CN: Not real sure right now, but I am thinking of something in communications. I don't know, but I'll have to decide it rather quickly because of the new NCAA rules that require something like 35% of your major to be completed by the time you are a junior.
MB: Do you have any interests outside of running?
CN: I like to go sailing when I can. Last summer I spent a week sailing in the Keys. It was great. I got a tan and did nothing but sleep and go snorkeling on coral reefs infested with sharks. I really like to spend time outdoors. I've backpacking in New Mexico and North Carolina, and I've been canoeing in Canada. When I went to New Mexico two summers ago I climbed a 12000 ft mountain. That was really cool. This summer I took a week off at the peak of my training while on vacation in Maine for a family reunion. It was really relaxing. All day I hung out in a cabin on the Atlantic and ate fresh, wild blueberries or went kyaking to an island about 2 miles away. I did make the mistake of trying to run 12 miles with Eric, Whiteside, and AJ the day I got back. I felt that for several weeks.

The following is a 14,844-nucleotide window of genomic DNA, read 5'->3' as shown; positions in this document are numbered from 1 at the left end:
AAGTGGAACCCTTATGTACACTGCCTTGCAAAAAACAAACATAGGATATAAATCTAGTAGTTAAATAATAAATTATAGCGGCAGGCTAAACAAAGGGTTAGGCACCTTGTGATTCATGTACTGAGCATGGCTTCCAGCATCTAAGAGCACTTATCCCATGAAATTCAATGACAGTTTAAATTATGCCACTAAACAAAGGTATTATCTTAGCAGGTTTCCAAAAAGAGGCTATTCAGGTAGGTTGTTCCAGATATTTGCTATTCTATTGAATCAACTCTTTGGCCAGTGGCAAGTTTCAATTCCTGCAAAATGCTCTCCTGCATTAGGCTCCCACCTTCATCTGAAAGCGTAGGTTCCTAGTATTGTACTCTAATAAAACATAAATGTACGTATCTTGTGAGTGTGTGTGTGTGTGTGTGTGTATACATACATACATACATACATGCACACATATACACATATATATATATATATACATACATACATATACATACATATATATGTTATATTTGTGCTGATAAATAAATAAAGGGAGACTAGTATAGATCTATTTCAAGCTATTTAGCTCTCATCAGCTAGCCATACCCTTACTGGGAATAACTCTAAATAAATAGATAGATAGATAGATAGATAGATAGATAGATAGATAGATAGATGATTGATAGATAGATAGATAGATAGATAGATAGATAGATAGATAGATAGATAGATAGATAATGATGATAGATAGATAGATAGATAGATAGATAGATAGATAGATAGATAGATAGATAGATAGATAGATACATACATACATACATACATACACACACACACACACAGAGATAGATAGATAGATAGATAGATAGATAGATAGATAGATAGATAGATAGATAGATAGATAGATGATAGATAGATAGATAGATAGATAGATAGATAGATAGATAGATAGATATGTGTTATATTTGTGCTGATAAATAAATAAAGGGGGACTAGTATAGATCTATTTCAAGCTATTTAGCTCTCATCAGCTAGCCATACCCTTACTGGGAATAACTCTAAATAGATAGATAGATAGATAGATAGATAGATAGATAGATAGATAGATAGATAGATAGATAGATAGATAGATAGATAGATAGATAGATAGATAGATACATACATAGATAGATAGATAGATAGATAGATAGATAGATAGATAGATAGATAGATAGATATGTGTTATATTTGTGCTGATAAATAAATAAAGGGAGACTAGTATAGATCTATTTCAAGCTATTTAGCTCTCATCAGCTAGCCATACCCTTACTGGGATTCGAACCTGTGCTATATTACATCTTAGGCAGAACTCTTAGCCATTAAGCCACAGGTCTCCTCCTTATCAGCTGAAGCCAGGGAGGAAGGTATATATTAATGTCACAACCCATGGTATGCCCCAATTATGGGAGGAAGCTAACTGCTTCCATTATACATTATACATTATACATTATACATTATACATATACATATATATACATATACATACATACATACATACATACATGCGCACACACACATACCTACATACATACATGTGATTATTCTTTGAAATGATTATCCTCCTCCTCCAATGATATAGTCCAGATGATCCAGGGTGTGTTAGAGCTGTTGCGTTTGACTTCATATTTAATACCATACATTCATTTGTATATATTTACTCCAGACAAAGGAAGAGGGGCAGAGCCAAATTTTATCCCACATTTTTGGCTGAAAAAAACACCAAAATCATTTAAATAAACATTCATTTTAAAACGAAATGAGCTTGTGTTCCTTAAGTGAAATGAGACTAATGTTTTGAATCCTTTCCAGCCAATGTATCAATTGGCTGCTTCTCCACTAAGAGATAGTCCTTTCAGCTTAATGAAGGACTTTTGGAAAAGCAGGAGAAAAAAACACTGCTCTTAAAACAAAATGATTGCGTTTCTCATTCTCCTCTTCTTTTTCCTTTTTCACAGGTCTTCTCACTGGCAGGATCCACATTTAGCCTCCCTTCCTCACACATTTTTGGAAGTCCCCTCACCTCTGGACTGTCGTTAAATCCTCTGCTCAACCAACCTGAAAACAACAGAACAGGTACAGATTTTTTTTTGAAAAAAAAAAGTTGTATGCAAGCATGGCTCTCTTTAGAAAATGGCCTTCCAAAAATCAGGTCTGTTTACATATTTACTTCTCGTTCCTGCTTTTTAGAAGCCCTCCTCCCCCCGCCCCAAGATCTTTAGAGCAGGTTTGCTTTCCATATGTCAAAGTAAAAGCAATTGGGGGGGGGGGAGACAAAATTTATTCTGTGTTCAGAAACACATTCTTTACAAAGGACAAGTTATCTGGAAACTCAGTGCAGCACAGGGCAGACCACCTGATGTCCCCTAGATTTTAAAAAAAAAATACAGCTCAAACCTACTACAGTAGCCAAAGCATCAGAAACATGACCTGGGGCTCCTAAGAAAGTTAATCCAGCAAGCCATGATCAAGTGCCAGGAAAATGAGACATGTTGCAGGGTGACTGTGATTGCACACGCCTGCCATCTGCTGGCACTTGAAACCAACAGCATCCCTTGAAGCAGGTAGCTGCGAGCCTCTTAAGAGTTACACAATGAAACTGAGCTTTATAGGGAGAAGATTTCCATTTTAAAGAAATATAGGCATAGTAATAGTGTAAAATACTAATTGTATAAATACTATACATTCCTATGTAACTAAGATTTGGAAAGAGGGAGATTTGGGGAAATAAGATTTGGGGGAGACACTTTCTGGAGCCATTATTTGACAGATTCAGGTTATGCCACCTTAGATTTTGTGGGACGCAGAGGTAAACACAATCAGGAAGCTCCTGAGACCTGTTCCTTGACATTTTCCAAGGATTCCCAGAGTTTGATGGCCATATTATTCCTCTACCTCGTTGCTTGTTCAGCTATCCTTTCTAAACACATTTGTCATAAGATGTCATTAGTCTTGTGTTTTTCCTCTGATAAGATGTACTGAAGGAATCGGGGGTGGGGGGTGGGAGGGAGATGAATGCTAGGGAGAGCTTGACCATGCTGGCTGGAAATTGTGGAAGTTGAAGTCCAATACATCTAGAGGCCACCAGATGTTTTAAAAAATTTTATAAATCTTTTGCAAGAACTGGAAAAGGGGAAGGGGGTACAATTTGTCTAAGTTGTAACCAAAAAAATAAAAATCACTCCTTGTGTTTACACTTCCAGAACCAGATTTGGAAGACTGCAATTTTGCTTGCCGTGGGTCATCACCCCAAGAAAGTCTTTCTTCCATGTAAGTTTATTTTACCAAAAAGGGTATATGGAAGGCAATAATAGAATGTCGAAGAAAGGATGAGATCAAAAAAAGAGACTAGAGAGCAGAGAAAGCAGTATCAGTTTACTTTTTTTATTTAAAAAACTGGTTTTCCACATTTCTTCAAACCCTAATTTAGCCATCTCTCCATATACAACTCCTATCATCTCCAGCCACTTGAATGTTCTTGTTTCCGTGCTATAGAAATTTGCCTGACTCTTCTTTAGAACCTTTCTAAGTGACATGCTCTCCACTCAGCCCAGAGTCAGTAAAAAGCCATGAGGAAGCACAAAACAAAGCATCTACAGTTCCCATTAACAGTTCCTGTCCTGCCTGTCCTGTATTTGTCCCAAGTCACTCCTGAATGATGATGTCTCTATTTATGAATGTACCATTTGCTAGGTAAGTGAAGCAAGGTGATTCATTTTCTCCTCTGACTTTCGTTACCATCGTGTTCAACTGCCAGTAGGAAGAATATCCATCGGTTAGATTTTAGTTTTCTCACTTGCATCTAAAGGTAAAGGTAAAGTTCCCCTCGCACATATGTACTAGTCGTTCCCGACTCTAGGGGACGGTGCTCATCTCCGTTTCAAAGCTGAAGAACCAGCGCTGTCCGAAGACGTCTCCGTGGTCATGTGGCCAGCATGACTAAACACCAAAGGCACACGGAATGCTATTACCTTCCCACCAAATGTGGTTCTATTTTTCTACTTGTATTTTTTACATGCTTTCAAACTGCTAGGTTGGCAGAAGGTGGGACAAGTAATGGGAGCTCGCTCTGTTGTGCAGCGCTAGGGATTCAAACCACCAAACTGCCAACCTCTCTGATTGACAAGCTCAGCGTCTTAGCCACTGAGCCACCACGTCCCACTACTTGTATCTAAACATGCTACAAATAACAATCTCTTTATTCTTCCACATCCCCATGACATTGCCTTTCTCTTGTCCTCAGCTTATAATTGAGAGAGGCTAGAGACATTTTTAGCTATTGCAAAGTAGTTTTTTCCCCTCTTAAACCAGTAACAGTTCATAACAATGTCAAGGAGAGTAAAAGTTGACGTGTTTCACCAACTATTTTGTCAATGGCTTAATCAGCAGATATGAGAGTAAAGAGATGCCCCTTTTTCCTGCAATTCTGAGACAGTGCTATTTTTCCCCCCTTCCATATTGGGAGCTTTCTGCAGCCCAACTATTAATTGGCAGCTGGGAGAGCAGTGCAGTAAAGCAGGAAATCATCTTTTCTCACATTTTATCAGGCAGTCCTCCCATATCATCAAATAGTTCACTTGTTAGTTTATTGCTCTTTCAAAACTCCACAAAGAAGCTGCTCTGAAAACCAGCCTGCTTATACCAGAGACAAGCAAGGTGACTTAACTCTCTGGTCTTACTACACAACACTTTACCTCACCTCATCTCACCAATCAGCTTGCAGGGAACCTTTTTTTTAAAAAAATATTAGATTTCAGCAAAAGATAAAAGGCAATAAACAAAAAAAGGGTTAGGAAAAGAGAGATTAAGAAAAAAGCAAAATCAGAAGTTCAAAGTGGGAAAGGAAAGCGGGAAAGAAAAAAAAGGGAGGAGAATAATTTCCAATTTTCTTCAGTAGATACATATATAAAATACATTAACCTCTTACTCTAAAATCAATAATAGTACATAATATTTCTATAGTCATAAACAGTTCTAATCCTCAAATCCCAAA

MB: If you could run with anyone, past or present, who would it be and why?
CN: I don't really know an answer to that question. There have been so many great runners. I've gotten a chance to run with some of the current big boys: Kimani, Scott Strand(ran 2:16 marathon at Birmingham two weeks ago),and some others. I'm going to have to say that it is a toss up between Craig Virgin, the only American to win the World Cross Championships, and Bob Kennedy. I consider the two of them America 's greatest distance runners because Virgin actually won something over 400m an Kennedy was afraid to work for something that was thought undoable.
MB: Okay, Chris! Thank you very much for the interview and good luck to you this spring!